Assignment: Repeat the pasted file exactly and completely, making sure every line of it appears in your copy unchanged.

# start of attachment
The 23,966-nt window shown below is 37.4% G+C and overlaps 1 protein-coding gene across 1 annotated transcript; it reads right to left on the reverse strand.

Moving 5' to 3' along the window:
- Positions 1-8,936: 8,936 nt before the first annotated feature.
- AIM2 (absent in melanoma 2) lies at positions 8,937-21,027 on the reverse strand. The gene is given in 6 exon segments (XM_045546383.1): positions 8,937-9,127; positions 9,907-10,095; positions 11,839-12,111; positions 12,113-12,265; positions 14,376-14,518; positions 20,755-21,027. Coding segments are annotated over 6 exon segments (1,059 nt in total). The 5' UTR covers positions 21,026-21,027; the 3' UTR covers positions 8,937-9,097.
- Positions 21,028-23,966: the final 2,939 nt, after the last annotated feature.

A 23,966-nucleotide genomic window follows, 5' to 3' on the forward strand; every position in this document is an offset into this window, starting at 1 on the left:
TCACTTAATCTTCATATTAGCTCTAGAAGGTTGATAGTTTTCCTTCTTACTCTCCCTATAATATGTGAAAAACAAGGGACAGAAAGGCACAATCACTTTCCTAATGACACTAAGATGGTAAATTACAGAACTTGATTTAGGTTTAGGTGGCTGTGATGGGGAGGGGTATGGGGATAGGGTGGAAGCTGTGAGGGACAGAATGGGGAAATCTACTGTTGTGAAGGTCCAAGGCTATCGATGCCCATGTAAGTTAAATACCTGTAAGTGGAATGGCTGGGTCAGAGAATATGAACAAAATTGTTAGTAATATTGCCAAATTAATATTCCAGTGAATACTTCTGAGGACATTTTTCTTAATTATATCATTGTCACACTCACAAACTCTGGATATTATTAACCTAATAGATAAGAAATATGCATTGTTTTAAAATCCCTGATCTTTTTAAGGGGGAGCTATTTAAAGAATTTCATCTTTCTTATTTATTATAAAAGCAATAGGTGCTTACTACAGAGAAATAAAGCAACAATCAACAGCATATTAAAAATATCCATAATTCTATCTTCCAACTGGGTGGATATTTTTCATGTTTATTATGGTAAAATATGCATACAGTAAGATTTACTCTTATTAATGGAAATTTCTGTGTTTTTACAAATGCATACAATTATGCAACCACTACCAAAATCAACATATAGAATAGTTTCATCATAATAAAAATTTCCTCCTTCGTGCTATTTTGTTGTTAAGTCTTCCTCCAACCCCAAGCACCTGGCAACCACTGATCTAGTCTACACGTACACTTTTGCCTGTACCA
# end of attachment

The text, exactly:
The 23,966-nt window shown below is 37.4% G+C and overlaps 1 protein-coding gene across 1 annotated transcript; it reads right to left on the reverse strand.

Moving 5' to 3' along the window:
- Positions 1-8,936: 8,936 nt before the first annotated feature.
- AIM2 (absent in melanoma 2) lies at positions 8,937-21,027 on the reverse strand. The gene is given in 6 exon segments (XM_045546383.1): positions 8,937-9,127; positions 9,907-10,095; positions 11,839-12,111; positions 12,113-12,265; positions 14,376-14,518; positions 20,755-21,027. Coding segments are annotated over 6 exon segments (1,059 nt in total). The 5' UTR covers positions 21,026-21,027; the 3' UTR covers positions 8,937-9,097.
- Positions 21,028-23,966: the final 2,939 nt, after the last annotated feature.

A 23,966-nucleotide genomic window follows, 5' to 3' on the forward strand; every position in this document is an offset into this window, starting at 1 on the left:
TCACTTAATCTTCATATTAGCTCTAGAAGGTTGATAGTTTTCCTTCTTACTCTCCCTATAATATGTGAAAAACAAGGGACAGAAAGGCACAATCACTTTCCTAATGACACTAAGATGGTAAATTACAGAACTTGATTTAGGTTTAGGTGGCTGTGATGGGGAGGGGTATGGGGATAGGGTGGAAGCTGTGAGGGACAGAATGGGGAAATCTACTGTTGTGAAGGTCCAAGGCTATCGATGCCCATGTAAGTTAAATACCTGTAAGTGGAATGGCTGGGTCAGAGAATATGAACAAAATTGTTAGTAATATTGCCAAATTAATATTCCAGTGAATACTTCTGAGGACATTTTTCTTAATTATATCATTGTCACACTCACAAACTCTGGATATTATTAACCTAATAGATAAGAAATATGCATTGTTTTAAAATCCCTGATCTTTTTAAGGGGGAGCTATTTAAAGAATTTCATCTTTCTTATTTATTATAAAAGCAATAGGTGCTTACTACAGAGAAATAAAGCAACAATCAACAGCATATTAAAAATATCCATAATTCTATCTTCCAACTGGGTGGATATTTTTCATGTTTATTATGGTAAAATATGCATACAGTAAGATTTACTCTTATTAATGGAAATTTCTGTGTTTTTACAAATGCATACAATTATGCAACCACTACCAAAATCAACATATAGAATAGTTTCATCATAATAAAAATTTCCTCCTTCGTGCTATTTTGTTGTTAAGTCTTCCTCCAACCCCAAGCACCTGGCAACCACTGATCTAGTCTACACGTACACTTTTGCCTGTACCA